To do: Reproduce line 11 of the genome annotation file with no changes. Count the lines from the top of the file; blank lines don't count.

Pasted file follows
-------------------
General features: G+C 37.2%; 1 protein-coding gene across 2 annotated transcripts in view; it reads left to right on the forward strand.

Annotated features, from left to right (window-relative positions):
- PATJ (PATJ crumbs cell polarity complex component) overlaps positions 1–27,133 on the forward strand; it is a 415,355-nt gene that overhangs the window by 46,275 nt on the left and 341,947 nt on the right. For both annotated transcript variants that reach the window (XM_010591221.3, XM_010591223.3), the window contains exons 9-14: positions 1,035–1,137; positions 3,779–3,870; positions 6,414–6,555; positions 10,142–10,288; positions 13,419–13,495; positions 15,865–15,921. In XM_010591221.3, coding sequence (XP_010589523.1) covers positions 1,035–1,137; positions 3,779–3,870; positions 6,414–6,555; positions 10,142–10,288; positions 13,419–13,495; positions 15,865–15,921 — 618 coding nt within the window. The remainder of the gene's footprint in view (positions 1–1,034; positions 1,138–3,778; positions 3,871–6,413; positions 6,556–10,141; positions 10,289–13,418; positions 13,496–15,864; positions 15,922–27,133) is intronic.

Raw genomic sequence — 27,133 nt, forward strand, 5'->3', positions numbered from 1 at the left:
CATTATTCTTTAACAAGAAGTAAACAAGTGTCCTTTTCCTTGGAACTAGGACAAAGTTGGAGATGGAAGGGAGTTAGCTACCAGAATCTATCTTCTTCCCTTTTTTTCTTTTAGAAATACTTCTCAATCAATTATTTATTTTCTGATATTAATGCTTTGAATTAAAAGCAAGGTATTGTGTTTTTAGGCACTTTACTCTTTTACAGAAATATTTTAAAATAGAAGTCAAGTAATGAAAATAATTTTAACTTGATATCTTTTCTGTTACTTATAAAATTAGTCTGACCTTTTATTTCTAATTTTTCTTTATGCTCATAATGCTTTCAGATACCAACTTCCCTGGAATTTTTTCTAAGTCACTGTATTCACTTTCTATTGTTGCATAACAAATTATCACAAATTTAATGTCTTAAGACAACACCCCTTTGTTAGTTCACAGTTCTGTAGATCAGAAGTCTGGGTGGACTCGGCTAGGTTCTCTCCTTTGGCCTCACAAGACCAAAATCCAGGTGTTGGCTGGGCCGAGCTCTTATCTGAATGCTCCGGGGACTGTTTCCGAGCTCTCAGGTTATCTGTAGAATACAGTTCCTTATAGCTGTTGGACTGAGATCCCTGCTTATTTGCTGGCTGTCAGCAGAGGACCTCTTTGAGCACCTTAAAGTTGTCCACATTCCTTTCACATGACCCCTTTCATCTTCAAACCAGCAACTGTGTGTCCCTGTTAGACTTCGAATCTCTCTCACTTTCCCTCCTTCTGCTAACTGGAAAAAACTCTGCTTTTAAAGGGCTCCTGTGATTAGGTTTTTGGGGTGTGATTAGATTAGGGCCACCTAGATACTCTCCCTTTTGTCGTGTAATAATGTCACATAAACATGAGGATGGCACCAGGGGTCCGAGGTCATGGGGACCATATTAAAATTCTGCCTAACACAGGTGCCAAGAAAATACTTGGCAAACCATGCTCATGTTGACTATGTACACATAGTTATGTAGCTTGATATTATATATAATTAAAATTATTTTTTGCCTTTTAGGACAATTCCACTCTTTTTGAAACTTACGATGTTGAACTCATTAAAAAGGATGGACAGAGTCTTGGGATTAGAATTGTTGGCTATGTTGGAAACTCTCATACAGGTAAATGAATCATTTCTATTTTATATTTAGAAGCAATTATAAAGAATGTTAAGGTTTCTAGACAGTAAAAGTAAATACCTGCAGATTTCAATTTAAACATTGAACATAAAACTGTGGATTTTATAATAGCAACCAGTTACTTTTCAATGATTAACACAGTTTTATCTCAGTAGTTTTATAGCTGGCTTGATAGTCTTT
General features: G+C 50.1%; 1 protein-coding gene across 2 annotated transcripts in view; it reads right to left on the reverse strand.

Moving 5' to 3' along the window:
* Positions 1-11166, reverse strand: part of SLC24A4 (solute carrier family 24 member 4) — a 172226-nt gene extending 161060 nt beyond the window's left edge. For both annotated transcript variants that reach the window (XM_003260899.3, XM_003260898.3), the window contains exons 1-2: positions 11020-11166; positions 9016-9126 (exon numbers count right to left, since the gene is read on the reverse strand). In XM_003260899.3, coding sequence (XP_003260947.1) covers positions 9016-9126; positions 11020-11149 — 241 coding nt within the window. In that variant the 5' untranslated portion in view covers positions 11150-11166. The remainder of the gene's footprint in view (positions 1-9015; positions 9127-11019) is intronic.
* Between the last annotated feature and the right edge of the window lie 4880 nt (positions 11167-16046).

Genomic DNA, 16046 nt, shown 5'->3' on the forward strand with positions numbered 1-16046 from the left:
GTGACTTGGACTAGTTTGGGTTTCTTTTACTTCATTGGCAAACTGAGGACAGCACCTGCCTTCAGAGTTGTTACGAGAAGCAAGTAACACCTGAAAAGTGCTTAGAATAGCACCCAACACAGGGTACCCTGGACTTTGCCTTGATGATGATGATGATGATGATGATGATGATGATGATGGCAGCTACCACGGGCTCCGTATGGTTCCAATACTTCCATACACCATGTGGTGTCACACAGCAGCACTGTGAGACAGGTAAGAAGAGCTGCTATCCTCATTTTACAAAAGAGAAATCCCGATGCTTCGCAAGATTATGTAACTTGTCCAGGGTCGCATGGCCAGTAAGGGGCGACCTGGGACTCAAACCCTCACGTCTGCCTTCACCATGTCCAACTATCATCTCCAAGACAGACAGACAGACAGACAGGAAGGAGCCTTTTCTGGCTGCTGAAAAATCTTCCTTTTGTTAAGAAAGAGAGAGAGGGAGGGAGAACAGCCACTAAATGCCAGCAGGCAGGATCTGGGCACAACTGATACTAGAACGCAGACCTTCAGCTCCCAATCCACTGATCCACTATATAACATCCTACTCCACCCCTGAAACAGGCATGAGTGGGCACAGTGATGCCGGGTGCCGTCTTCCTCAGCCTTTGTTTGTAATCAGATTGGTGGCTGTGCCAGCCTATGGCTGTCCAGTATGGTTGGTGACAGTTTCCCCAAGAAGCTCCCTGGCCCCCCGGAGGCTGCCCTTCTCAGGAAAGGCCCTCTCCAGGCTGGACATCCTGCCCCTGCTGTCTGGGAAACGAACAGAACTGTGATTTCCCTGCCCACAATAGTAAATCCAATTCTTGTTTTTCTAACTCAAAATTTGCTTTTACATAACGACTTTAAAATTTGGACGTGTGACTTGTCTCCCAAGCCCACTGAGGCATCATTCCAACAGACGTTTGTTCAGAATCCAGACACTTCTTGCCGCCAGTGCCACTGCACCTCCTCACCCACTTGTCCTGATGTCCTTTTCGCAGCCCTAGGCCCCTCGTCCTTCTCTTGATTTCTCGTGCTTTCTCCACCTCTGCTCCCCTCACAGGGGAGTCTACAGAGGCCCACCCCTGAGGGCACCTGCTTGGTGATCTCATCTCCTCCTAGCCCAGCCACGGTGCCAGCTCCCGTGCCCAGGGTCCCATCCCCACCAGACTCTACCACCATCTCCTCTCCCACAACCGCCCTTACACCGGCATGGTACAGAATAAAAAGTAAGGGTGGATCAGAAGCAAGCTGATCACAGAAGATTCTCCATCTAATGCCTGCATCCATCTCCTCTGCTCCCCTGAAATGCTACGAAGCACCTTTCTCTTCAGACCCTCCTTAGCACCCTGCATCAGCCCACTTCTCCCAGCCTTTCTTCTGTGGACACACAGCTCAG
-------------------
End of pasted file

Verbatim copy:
GTGACTTGGACTAGTTTGGGTTTCTTTTACTTCATTGGCAAACTGAGGACAGCACCTGCCTTCAGAGTTGTTACGAGAAGCAAGTAACACCTGAAAAGTGCTTAGAATAGCACCCAACACAGGGTACCCTGGACTTTGCCTTGATGATGATGATGATGATGATGATGATGATGATGATGGCAGCTACCACGGGCTCCGTATGGTTCCAATACTTCCATACACCATGTGGTGTCACACAGCAGCACTGTGAGACAGGTAAGAAGAGCTGCTATCCTCATTTTACAAAAGAGAAATCCCGATGCTTCGCAAGATTATGTAACTTGTCCAGGGTCGCATGGCCAGTAAGGGGCGACCTGGGACTCAAACCCTCACGTCTGCCTTCACCATGTCCAACTATCATCTCCAAGACAGACAGACAGACAGACAGGAAGGAGCCTTTTCTGGCTGCTGAAAAATCTTCCTTTTGTTAAGAAAGAGAGAGAGGGAGGGAGAACAGCCACTAAATGCCAGCAGGCAGGATCTGGGCACAACTGATACTAGAACGCAGACCTTCAGCTCCCAATCCACTGATCCACTATATAACATCCTACTCCACCCCTGAAACAGGCATGAGTGGGCACAGTGATGCCGGGTGCCGTCTTCCTCAGCCTTTGTTTGTAATCAGATTGGTGGCTGTGCCAGCCTATGGCTGTCCAGTATGGTTGGTGACAGTTTCCCCAAGAAGCTCCCTGGCCCCCCGGAGGCTGCCCTTCTCAGGAAAGGCCCTCTCCAGGCTGGACATCCTGCCCCTGCTGTCTGGGAAACGAACAGAACTGTGATTTCCCTGCCCACAATAGTAAATCCAATTCTTGTTTTTCTAACTCAAAATTTGCTTTTACATAACGACTTTAAAATTTGGACGTGTGACTTGTCTCCCAAGCCCACTGAGGCATCATTCCAACAGACGTTTGTTCAGAATCCAGACACTTCTTGCCGCCAGTGCCACTGCACCTCCTCACCCACTTGTCCTGATGTCCTTTTCGCAGCCCTAGGCCCCTCGTCCTTCTCTTGATTTCTCGTGCTTTCTCCACCTCTGCTCCCCTCACAGGGGAGTCTACAGAGGCCCACCCCTGAGGGCACCTGCTTGGTGATCTCATCTCCTCCTAGCCCAGCCACGGTGCCAGCTCCCGTGCCCAGGGTCCCATCCCCACCAGACTCTACCACCATCTCCTCTCCCACAACCGCCCTTACACCGGCATGGTACAGAATAAAAAGTAAGGGTGGATCAGAAGCAAGCTGATCACAGAAGATTCTCCATCTAATGCCTGCATCCATCTCCTCTGCTCCCCTGAAATGCTACGAAGCACCTTTCTCTTCAGACCCTCCTTAGCACCCTGCATCAGCCCACTTCTCCCAGCCTTTCTTCTGTGGACACACAGCTCAG